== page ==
Public space as translation process I will discuss here the idea of public space in relation to the concept of so-called cultural translation. This concept has been deployed recently (at the end of the eighties and in the nineties) within the postmodern - and especially postcolonial - reflexion to solve some of its most challenging problems, like the problem of universality in culture, or the problem of emancipation in the social and political space which we consider to be historically - to use Ernesto Laclau' term - beyond the emancipation.
Introduction This is the last of my four scheduled Russell Scholar lectures on the theme ofacademic freedom. I would like to briefly recapitulate for you their trajectory. In my previous lectures I discussed the threats to academic freedom coming fromthe state and market and I began to sketch a theory of academic freedom taking usbeyond our need to defend academic work and institutions from these threats. I arguedthat the notion of a knowledge commons is crucial in defining the positive aspect ofacademic freedom and that the proper expression of academic autonomy in the 21stcentury is the preservation, defense and expansion of the knowledge commons. In this lecture I address the role autonomous universities can play in the practical task of making the knowledge commons. Conclusion: The Threat, an Exodus from the University similar to one between the
‘They might have the strength to impose their will, but we will never give them our consent…’ Gustavo Esteva looks back at the Oaxaca uprising of 2006 and explains how the Popular Assembly of the Peoples of Oaxaca posits an alternative solution for governance
Edu-factory is entering into its fifth year of activity. This period has been formidable, both for edu-factory as well as for the changes in the general context. First and foremost, there is the global crisis, which is to say, the crisis of global capital. Reading the daily catastrophic reports and the desperate alarms of governments, think-tanks and the mainstream media all over the world, who can remember that only twenty years ago the universal rhetoric was the celebration of the end of history? So, without any sort of idealist purpose, by means of a materialist analysis we can say that the proposition and prospect of revolution is no longer a pipe dream or fantasy. Such a possibility can be formulated from the classical definition of revolutionary situation: the governors of the global capital cannot live like before; workers, precarious, students and the productive multitudes don’t want to live like before.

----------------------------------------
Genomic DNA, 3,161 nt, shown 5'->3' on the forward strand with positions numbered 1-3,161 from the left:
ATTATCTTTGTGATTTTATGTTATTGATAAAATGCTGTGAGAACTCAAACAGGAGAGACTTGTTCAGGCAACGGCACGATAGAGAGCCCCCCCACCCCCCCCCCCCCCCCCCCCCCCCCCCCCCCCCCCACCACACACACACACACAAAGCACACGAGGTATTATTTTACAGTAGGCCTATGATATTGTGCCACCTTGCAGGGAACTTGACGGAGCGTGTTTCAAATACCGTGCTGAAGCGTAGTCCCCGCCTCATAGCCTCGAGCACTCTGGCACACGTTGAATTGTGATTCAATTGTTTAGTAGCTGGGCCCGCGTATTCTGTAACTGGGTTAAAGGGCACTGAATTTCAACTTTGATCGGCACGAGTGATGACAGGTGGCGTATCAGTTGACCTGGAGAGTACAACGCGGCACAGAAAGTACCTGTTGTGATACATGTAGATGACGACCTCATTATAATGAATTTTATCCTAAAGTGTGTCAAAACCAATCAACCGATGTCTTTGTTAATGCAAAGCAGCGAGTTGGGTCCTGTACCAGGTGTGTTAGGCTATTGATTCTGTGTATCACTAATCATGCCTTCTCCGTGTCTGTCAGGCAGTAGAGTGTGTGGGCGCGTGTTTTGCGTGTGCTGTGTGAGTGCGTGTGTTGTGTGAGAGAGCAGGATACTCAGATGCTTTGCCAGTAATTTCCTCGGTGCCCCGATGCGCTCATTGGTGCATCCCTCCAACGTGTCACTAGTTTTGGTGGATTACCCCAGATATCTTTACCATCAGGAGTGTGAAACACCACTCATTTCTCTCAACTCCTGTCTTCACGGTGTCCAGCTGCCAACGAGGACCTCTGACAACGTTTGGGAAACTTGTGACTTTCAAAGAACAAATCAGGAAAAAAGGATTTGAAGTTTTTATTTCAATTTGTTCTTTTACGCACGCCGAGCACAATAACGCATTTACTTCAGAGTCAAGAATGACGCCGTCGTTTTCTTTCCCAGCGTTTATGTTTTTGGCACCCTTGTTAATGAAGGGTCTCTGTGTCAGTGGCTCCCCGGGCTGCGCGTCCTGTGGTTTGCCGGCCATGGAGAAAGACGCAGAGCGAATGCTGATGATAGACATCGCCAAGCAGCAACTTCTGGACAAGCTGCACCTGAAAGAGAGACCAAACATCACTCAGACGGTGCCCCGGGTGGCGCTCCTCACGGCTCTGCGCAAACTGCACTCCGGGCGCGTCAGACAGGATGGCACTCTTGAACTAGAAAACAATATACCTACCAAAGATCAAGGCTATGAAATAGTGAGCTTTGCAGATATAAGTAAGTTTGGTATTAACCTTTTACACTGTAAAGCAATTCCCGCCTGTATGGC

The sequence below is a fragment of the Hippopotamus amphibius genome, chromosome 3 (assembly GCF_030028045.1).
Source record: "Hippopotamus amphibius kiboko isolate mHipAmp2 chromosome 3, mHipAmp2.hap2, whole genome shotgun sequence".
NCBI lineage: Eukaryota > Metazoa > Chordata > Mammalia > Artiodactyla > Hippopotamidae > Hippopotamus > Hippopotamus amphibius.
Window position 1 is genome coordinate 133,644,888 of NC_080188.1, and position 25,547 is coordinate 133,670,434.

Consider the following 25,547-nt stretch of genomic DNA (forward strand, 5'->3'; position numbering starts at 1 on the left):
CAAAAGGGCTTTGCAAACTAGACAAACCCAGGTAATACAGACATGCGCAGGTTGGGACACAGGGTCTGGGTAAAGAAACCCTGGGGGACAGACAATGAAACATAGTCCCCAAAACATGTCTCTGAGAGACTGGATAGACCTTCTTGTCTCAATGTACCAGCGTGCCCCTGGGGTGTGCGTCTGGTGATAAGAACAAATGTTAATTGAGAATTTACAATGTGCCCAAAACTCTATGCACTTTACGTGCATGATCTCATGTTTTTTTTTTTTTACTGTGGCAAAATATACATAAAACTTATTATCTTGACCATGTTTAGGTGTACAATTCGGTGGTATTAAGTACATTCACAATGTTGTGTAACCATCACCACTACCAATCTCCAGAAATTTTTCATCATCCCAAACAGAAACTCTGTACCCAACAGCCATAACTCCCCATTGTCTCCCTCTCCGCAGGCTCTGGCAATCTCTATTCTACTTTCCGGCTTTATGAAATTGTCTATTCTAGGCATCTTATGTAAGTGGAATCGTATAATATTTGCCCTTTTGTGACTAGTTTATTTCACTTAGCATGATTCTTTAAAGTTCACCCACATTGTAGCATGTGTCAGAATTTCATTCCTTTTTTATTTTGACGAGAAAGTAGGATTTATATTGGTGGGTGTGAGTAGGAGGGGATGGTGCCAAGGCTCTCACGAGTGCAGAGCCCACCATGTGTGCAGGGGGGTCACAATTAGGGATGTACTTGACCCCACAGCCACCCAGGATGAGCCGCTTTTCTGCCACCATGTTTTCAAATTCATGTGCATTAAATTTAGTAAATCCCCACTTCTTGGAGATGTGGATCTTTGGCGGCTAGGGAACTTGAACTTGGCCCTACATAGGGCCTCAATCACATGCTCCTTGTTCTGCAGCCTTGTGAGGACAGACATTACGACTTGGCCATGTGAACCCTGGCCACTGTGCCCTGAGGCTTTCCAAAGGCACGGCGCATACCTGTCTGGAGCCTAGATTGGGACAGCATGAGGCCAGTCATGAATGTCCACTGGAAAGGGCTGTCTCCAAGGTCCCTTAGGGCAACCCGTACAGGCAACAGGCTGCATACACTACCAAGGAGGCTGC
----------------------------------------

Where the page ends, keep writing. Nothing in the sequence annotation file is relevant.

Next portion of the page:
“What was once the factory is now the university” states the international Edu-factory collective, which started off as a mailing list of 500 students, activists and researchers worldwide. They argue that in today’s cognitive capitalism, we have experienced the transformation from organising knowledge from above to the capture and expropriation of common knowledge after it is produced. This appropriation and exploitation of knowledge produced in the common opens up for a possibility that lies in the autonomy of knowledge production. The fact that knowledge today is produced in the common also makes it possible for us to re-appropriate it. The Edu-factory’s attempt to create a global autonomous university is a way of reclaiming such common knowledge. Edu-factory writes, “Theoretical practice is always political practice, and political practice is not only theoretical practice”. They claim that there is no production of knowledge that is not political. Theory is always a field of struggle and in times of “cognitive capitalism,” perhaps one of the most important. We met with Gigi Roggero, one of the initiators of Edu-factory at the Labour of the Multitude conference in Warsaw to talk about Edu-factory, recent university and precarious workers struggles, and ideas of autonomous education.